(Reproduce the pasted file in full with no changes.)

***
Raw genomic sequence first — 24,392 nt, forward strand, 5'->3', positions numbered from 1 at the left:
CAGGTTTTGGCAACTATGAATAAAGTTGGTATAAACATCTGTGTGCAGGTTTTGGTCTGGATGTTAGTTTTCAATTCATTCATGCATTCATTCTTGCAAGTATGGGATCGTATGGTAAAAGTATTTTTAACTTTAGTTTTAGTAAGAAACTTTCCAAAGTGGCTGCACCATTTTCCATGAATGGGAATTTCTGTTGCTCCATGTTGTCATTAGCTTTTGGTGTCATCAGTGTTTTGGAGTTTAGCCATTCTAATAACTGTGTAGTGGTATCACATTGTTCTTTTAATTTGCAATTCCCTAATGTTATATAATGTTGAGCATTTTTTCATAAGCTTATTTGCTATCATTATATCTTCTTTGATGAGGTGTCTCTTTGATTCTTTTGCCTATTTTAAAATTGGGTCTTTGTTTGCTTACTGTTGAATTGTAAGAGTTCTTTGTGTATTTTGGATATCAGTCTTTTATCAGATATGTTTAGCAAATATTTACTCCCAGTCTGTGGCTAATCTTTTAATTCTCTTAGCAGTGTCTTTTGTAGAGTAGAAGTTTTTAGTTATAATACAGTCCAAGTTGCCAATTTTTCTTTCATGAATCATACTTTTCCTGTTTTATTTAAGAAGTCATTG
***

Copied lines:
Raw genomic sequence first — 24,392 nt, forward strand, 5'->3', positions numbered from 1 at the left:
CAGGTTTTGGCAACTATGAATAAAGTTGGTATAAACATCTGTGTGCAGGTTTTGGTCTGGATGTTAGTTTTCAATTCATTCATGCATTCATTCTTGCAAGTATGGGATCGTATGGTAAAAGTATTTTTAACTTTAGTTTTAGTAAGAAACTTTCCAAAGTGGCTGCACCATTTTCCATGAATGGGAATTTCTGTTGCTCCATGTTGTCATTAGCTTTTGGTGTCATCAGTGTTTTGGAGTTTAGCCATTCTAATAACTGTGTAGTGGTATCACATTGTTCTTTTAATTTGCAATTCCCTAATGTTATATAATGTTGAGCATTTTTTCATAAGCTTATTTGCTATCATTATATCTTCTTTGATGAGGTGTCTCTTTGATTCTTTTGCCTATTTTAAAATTGGGTCTTTGTTTGCTTACTGTTGAATTGTAAGAGTTCTTTGTGTATTTTGGATATCAGTCTTTTATCAGATATGTTTAGCAAATATTTACTCCCAGTCTGTGGCTAATCTTTTAATTCTCTTAGCAGTGTCTTTTGTAGAGTAGAAGTTTTTAGTTATAATACAGTCCAAGTTGCCAATTTTTCTTTCATGAATCATACTTTTCCTGTTTTATTTAAGAAGTCATTG